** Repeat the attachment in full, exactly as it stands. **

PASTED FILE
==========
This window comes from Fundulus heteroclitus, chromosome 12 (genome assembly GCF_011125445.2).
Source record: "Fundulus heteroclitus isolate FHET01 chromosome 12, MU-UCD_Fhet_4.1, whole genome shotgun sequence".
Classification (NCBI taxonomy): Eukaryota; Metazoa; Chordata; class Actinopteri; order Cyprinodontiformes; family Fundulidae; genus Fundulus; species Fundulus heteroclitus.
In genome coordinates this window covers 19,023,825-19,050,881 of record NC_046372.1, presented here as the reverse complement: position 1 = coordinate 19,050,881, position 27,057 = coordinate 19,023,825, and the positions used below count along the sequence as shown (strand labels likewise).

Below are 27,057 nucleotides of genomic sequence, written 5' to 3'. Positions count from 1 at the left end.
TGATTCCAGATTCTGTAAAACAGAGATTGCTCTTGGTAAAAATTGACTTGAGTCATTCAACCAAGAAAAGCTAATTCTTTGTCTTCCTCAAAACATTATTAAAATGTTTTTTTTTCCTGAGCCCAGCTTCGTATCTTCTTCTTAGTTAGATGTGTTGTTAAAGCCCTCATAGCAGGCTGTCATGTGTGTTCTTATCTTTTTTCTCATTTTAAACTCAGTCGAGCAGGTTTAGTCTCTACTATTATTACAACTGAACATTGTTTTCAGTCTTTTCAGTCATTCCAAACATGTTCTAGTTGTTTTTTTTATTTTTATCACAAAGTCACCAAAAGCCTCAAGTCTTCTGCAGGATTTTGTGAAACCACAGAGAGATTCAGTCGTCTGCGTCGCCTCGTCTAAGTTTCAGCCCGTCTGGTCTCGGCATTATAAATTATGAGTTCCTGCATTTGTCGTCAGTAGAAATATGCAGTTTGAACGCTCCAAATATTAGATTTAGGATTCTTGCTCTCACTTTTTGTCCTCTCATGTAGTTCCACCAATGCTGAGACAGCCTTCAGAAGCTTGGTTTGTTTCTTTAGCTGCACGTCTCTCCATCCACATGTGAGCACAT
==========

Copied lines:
This window comes from Fundulus heteroclitus, chromosome 12 (genome assembly GCF_011125445.2).
Source record: "Fundulus heteroclitus isolate FHET01 chromosome 12, MU-UCD_Fhet_4.1, whole genome shotgun sequence".
Classification (NCBI taxonomy): Eukaryota; Metazoa; Chordata; class Actinopteri; order Cyprinodontiformes; family Fundulidae; genus Fundulus; species Fundulus heteroclitus.
In genome coordinates this window covers 19,023,825-19,050,881 of record NC_046372.1, presented here as the reverse complement: position 1 = coordinate 19,050,881, position 27,057 = coordinate 19,023,825, and the positions used below count along the sequence as shown (strand labels likewise).

Below are 27,057 nucleotides of genomic sequence, written 5' to 3'. Positions count from 1 at the left end.
TGATTCCAGATTCTGTAAAACAGAGATTGCTCTTGGTAAAAATTGACTTGAGTCATTCAACCAAGAAAAGCTAATTCTTTGTCTTCCTCAAAACATTATTAAAATGTTTTTTTTTCCTGAGCCCAGCTTCGTATCTTCTTCTTAGTTAGATGTGTTGTTAAAGCCCTCATAGCAGGCTGTCATGTGTGTTCTTATCTTTTTTCTCATTTTAAACTCAGTCGAGCAGGTTTAGTCTCTACTATTATTACAACTGAACATTGTTTTCAGTCTTTTCAGTCATTCCAAACATGTTCTAGTTGTTTTTTTTATTTTTATCACAAAGTCACCAAAAGCCTCAAGTCTTCTGCAGGATTTTGTGAAACCACAGAGAGATTCAGTCGTCTGCGTCGCCTCGTCTAAGTTTCAGCCCGTCTGGTCTCGGCATTATAAATTATGAGTTCCTGCATTTGTCGTCAGTAGAAATATGCAGTTTGAACGCTCCAAATATTAGATTTAGGATTCTTGCTCTCACTTTTTGTCCTCTCATGTAGTTCCACCAATGCTGAGACAGCCTTCAGAAGCTTGGTTTGTTTCTTTAGCTGCACGTCTCTCCATCCACATGTGAGCACAT